Jake Newland wearing a labcoat

Jake Newland

If DNA could fly

PhD Candidate, Neuroepigenetics
College of Health and Medicine,
University of Tasmania

Did you know you are made of acid?! It’s a very well organised acid, you might know it as your DNA. DNA is how your body knows how to be you. Little parts of your body, called cells, read DNA like a book, and just like a book, DNA can be read in different ways. DNA could have full stops, be scribbled out, or the pages could even be stuck together or ripped out! There’s different ways of reading DNA to let your body do different things in different places. I look at how reading DNA changes how your cells grow in your body. But I also look at how your DNA can be read wrong sometimes. To do this I study flies, who are full of DNA just like you and me!

I first got interested in science when I was your age (I can’t see you right now, so I don’t know what age you are but it’s still true, every grade and every year gives another chance to get interested in science). Whether its learning about the planets in primary school or learning about DNA at university there’s always something new and exciting to learn about science.  After year 12 I was eager to learn more which lead me to university where I studied biology, in particular the brain, to become a medical researcher.  A medical researcher is a scientist who focuses on learning about the body so that we can find ways to make better medicine. That interested me because of the opportunity to help people with science, and now with my research I hope to discover ways to improve people’s lives.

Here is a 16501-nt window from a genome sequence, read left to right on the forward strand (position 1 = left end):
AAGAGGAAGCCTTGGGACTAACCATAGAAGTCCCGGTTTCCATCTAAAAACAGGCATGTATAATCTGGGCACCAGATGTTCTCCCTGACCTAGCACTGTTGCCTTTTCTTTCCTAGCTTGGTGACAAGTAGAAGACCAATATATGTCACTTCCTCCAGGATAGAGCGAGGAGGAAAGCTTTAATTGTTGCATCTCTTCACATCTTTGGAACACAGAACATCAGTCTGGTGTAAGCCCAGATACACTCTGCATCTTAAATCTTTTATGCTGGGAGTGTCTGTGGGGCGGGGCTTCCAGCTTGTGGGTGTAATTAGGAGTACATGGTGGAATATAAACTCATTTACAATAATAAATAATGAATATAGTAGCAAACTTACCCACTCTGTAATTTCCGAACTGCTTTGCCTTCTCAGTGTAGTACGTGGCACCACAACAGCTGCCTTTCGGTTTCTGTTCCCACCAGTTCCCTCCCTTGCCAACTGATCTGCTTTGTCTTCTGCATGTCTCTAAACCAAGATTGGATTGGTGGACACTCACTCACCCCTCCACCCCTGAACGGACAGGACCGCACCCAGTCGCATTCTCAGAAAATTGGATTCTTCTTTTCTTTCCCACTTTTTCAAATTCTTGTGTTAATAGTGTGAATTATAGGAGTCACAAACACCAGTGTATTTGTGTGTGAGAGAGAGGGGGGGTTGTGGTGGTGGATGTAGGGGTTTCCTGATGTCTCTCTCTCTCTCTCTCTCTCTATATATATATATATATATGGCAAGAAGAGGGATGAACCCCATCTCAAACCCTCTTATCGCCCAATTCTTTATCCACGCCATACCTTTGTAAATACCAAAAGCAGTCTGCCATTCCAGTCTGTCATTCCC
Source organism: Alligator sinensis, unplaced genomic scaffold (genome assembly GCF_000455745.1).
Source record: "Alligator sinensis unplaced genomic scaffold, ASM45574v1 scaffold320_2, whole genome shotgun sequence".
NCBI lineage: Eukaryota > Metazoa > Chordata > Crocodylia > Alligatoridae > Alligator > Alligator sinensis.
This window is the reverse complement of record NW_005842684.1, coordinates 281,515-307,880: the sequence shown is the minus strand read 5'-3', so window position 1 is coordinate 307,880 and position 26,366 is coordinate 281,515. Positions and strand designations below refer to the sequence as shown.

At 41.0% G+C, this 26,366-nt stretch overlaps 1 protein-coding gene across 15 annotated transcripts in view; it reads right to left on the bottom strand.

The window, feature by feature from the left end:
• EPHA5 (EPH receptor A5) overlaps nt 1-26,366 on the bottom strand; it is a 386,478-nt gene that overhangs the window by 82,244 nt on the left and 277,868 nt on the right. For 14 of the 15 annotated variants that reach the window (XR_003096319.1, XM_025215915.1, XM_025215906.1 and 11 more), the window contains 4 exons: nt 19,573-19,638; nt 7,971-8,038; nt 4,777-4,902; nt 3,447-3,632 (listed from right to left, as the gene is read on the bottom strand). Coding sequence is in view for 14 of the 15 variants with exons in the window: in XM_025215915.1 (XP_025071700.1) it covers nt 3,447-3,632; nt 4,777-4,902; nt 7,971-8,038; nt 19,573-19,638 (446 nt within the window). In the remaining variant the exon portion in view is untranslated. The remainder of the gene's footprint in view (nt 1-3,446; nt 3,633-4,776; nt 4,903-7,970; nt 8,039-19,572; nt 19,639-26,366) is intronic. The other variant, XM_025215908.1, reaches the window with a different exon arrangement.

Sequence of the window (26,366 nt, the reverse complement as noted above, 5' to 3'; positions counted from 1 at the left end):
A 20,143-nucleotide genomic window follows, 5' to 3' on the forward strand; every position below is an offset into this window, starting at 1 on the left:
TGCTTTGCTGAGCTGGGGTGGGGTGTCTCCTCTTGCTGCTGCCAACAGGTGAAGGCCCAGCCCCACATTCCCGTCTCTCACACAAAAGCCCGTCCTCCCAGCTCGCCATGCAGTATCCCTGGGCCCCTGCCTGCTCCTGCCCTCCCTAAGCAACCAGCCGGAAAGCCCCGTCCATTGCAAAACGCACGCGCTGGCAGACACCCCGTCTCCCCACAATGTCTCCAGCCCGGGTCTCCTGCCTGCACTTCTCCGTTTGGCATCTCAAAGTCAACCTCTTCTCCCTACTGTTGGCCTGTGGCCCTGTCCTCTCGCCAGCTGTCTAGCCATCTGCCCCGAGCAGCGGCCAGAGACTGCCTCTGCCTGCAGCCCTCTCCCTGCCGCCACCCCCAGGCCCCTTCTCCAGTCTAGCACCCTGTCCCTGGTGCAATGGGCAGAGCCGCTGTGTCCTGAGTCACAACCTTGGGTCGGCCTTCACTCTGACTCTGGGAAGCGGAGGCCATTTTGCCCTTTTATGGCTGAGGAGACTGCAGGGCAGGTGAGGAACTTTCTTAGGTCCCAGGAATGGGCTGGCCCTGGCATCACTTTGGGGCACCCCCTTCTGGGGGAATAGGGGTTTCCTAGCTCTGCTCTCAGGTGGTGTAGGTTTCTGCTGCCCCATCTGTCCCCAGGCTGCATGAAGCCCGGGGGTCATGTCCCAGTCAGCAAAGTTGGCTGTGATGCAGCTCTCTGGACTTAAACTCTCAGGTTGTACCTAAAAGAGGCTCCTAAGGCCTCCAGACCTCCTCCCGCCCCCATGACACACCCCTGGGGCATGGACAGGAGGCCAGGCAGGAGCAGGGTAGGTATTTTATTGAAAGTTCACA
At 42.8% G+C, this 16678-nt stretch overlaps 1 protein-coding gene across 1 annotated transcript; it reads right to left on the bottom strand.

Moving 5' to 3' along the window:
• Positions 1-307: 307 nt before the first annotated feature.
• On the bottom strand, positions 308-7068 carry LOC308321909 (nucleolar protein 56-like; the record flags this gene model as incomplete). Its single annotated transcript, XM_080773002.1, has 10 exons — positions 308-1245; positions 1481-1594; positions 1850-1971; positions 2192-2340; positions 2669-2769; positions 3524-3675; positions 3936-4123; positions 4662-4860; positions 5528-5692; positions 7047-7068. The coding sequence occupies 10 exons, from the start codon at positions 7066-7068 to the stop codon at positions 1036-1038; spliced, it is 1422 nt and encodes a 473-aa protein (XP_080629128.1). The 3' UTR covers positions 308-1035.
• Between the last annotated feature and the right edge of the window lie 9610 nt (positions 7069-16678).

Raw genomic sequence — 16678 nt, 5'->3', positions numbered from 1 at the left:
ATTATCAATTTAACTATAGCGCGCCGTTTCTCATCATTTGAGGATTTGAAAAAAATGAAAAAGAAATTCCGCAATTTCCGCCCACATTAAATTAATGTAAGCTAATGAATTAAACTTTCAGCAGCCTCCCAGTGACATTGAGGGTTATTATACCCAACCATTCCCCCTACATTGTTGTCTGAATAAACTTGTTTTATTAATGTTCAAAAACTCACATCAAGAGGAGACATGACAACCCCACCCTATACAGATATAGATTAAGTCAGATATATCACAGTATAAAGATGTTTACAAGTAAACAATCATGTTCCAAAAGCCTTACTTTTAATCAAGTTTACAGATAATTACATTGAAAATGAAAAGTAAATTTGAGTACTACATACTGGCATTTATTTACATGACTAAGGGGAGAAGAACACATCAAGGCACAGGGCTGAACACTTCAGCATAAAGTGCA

When I’m not exploring DNA, I play hockey and spend time with my friends. I also get excited whenever I see a fly outside of the lab.